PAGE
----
Please don't take the next sentence as a personal attack. It is meant to inform, not only you but others on a subject that may prove less than livable.

 

If you are not a pilot, you will learn about W&B. If you are, your basic instructor neglected to make you understand what CG and it's calculations actually are.

 

Please, for your sake, and the sake of your aircraft and the reputation of the E-z types--- Learn all you can about W&B-- perhaps corner an instructor to help you.

 

With the knowledge of how W&B is calculated, you should be able to tell what will happen when you make various changes.

 

In certified aircraft, when new radios are put in or even one is changed, the CG is recalculated and recorded.

 

Anytime you put any kind of weight anywhere other than on the CG itself, it will change the CG (Of course the weight changes too).

 

If you know the weight added (subtracted) and know the distance from the DATUM, you can calculate your new CG. This calculation will tell you if you have to use some sort of counterweight, if your change will put you within the CG envelope, or if you decide to hang a V-12 Cylinder Mercedes engine on the back, what you have to do to the engine mount and other changes to keep the aircraft within the appropriate CG envelope.

 

Of course after you finish the plane you will do a weighing CG--- Vital for your airworthiness certificate. It seems that they don't really care if the aircraft falls apart as long as you show them a good CG sheet.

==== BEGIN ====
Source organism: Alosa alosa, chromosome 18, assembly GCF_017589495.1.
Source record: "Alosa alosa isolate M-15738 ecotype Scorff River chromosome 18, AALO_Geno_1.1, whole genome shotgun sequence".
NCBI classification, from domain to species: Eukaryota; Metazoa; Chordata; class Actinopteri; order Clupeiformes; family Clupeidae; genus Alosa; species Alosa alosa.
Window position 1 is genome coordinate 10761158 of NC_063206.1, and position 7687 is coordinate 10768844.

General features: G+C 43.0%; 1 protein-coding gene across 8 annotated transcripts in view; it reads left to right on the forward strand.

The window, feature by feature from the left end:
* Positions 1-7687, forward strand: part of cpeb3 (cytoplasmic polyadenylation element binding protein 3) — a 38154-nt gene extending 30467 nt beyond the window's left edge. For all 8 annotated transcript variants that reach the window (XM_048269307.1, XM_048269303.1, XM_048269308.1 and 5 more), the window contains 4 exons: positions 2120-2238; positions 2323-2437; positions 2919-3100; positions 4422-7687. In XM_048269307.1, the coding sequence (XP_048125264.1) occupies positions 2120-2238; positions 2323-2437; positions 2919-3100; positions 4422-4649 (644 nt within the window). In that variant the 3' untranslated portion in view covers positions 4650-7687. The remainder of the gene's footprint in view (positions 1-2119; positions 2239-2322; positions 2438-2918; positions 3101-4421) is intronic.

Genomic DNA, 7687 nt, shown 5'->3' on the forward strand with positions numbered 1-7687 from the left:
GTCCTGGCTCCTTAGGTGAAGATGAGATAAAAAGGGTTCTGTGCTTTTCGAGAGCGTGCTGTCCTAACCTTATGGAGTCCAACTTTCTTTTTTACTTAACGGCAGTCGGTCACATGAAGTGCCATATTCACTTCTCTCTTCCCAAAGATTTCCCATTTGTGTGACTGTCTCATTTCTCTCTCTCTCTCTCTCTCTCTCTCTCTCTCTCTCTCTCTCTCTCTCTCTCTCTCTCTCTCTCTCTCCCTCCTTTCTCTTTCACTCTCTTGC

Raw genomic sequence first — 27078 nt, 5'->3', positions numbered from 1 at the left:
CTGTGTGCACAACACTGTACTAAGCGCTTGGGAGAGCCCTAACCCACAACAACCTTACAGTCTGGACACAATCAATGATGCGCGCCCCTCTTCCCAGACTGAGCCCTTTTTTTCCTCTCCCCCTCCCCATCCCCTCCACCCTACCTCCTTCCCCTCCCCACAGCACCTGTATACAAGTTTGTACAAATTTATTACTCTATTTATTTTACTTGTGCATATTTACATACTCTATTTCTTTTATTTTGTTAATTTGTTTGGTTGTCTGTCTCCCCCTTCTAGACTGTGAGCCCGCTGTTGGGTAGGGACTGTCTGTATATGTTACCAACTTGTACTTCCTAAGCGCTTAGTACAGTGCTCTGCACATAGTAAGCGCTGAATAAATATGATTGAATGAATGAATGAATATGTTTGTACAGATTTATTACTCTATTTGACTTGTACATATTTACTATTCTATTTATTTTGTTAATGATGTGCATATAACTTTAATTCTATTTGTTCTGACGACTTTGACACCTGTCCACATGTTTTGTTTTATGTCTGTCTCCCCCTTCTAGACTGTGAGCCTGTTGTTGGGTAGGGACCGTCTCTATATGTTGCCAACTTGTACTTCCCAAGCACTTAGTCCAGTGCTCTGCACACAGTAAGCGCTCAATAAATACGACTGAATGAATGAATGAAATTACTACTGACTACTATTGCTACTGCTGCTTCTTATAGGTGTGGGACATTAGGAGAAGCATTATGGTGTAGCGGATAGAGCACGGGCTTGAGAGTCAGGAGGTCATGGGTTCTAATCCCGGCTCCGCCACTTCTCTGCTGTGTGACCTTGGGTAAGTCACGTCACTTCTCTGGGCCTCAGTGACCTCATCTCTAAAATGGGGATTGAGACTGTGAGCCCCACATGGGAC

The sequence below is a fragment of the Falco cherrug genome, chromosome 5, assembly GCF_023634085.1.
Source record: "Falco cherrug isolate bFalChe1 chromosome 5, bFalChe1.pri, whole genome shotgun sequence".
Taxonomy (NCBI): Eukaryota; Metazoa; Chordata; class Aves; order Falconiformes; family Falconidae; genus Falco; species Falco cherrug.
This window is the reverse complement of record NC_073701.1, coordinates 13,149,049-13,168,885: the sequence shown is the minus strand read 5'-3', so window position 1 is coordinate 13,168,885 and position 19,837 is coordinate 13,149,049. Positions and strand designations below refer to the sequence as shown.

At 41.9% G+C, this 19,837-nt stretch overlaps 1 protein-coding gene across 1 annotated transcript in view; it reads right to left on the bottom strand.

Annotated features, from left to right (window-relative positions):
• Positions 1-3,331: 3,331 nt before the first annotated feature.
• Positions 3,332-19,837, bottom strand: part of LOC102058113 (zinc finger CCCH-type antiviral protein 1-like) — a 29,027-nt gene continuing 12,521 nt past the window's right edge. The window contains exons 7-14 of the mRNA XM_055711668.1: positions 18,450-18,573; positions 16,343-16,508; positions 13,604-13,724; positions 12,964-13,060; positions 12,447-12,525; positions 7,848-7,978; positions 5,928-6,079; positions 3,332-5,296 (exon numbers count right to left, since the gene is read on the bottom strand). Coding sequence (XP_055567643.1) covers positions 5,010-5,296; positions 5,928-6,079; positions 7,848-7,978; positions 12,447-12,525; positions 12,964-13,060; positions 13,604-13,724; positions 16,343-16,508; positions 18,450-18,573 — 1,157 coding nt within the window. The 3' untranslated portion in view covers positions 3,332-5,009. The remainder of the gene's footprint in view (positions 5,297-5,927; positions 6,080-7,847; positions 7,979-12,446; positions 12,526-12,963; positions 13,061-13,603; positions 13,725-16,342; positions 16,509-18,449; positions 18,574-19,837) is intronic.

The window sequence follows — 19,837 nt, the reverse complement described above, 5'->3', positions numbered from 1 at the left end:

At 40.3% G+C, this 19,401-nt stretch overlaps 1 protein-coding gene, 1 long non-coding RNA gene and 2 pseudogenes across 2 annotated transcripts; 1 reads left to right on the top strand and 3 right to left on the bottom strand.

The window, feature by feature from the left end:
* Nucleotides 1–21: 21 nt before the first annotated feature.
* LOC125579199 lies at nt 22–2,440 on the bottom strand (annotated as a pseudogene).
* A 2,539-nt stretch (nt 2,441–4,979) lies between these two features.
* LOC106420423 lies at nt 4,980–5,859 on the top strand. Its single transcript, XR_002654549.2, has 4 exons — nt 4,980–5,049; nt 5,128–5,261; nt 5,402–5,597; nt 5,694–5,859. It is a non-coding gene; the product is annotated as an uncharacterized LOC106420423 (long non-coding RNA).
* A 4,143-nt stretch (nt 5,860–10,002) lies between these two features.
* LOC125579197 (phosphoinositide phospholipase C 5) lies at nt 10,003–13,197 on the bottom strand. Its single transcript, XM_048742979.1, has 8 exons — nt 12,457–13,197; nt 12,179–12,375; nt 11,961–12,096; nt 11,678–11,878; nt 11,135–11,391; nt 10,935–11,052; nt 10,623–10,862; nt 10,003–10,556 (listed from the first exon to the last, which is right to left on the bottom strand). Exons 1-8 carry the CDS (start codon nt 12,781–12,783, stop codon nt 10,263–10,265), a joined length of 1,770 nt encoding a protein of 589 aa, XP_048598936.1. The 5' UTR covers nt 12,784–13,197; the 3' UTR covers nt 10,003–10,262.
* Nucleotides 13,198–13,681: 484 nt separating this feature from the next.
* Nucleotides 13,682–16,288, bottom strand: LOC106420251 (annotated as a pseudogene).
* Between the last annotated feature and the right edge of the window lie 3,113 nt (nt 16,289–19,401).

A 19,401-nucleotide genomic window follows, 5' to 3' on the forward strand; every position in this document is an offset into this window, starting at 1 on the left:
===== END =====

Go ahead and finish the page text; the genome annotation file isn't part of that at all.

Again don't take this personally. This type of question comes up all to frequently.

 

Understanding W&B is as important as understanding glassing technique.


I Canardly contain myself!

Rich :D

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so should you reduce the canard span not to have a great lift(nose up) at high speed?

Lift is a function of wing area and angle of attack (... and dynamic pressure, etc), so you could just reduce the angle of attack of the canard by pitching the stick / trimming. I wouldn't think changing the structure or the fixed pitch angle of the canard would be necessary.

 

Changes to takeoff trim would have to be determined, but if we're talking a few inches on a 8? foot moment arm, without crunching numbers I don't see it causing a big impact (<-- Well, that's a bad phrase to use).

 

Of course there's the dynamic modes to think about. I'll have to dig out some stability & control books.


I don't care, I'm still free.

You can't take the sky from me.

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Lift is a function of wing area and angle of attack (... and dynamic pressure, etc), so you could just reduce the angle of attack of the canard by pitching the stick / trimming. I wouldn't think changing the structure or the fixed pitch angle of the canard would be necessary.

 

Changes to takeoff trim would have to be determined, but if we're talking a few inches on a 8? foot moment arm, without crunching numbers I don't see it causing a big impact (<-- Well, that's a bad phrase to use).

 

Of course there's the dynamic modes to think about. I'll have to dig out some stability & control books.

 

Hey, great Idea:mad: :mad: :mad:

 

If you do the trim situation, you may find that you run out of downward trim or downward force on the canard with a rear CG, and possibly duplicate the B-2 accident.